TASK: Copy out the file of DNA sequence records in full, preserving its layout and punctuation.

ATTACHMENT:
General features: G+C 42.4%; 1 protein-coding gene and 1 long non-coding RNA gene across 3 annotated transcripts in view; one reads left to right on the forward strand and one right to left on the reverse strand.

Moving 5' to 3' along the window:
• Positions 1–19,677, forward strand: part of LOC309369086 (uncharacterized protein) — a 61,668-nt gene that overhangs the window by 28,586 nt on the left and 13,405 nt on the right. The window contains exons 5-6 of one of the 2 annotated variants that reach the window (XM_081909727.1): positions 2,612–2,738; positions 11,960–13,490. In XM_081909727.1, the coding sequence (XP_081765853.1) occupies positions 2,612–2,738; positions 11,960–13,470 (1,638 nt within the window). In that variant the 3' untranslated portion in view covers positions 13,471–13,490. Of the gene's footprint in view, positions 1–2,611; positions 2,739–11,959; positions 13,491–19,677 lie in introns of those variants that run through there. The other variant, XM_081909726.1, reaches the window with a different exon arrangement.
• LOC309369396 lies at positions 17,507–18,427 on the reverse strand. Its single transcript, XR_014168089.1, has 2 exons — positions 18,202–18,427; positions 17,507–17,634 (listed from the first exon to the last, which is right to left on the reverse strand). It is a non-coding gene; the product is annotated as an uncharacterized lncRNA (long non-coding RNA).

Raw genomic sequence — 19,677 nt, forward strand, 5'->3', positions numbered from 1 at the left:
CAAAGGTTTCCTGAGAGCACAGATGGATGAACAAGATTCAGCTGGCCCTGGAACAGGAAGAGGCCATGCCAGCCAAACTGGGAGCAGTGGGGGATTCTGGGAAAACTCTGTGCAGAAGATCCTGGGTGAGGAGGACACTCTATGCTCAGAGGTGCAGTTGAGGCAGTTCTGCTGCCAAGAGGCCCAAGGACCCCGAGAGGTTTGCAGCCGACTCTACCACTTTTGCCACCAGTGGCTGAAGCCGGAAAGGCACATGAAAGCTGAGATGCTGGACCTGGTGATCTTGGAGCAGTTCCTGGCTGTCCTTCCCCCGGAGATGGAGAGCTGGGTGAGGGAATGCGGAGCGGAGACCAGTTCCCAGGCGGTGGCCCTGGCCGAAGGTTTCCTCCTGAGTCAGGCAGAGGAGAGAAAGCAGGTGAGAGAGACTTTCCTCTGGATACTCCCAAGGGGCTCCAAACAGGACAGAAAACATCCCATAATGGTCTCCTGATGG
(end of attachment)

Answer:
General features: G+C 42.4%; 1 protein-coding gene and 1 long non-coding RNA gene across 3 annotated transcripts in view; one reads left to right on the forward strand and one right to left on the reverse strand.

Moving 5' to 3' along the window:
• Positions 1–19,677, forward strand: part of LOC309369086 (uncharacterized protein) — a 61,668-nt gene that overhangs the window by 28,586 nt on the left and 13,405 nt on the right. The window contains exons 5-6 of one of the 2 annotated variants that reach the window (XM_081909727.1): positions 2,612–2,738; positions 11,960–13,490. In XM_081909727.1, the coding sequence (XP_081765853.1) occupies positions 2,612–2,738; positions 11,960–13,470 (1,638 nt within the window). In that variant the 3' untranslated portion in view covers positions 13,471–13,490. Of the gene's footprint in view, positions 1–2,611; positions 2,739–11,959; positions 13,491–19,677 lie in introns of those variants that run through there. The other variant, XM_081909726.1, reaches the window with a different exon arrangement.
• LOC309369396 lies at positions 17,507–18,427 on the reverse strand. Its single transcript, XR_014168089.1, has 2 exons — positions 18,202–18,427; positions 17,507–17,634 (listed from the first exon to the last, which is right to left on the reverse strand). It is a non-coding gene; the product is annotated as an uncharacterized lncRNA (long non-coding RNA).

Raw genomic sequence — 19,677 nt, forward strand, 5'->3', positions numbered from 1 at the left:
CAAAGGTTTCCTGAGAGCACAGATGGATGAACAAGATTCAGCTGGCCCTGGAACAGGAAGAGGCCATGCCAGCCAAACTGGGAGCAGTGGGGGATTCTGGGAAAACTCTGTGCAGAAGATCCTGGGTGAGGAGGACACTCTATGCTCAGAGGTGCAGTTGAGGCAGTTCTGCTGCCAAGAGGCCCAAGGACCCCGAGAGGTTTGCAGCCGACTCTACCACTTTTGCCACCAGTGGCTGAAGCCGGAAAGGCACATGAAAGCTGAGATGCTGGACCTGGTGATCTTGGAGCAGTTCCTGGCTGTCCTTCCCCCGGAGATGGAGAGCTGGGTGAGGGAATGCGGAGCGGAGACCAGTTCCCAGGCGGTGGCCCTGGCCGAAGGTTTCCTCCTGAGTCAGGCAGAGGAGAGAAAGCAGGTGAGAGAGACTTTCCTCTGGATACTCCCAAGGGGCTCCAAACAGGACAGAAAACATCCCATAATGGTCTCCTGATGG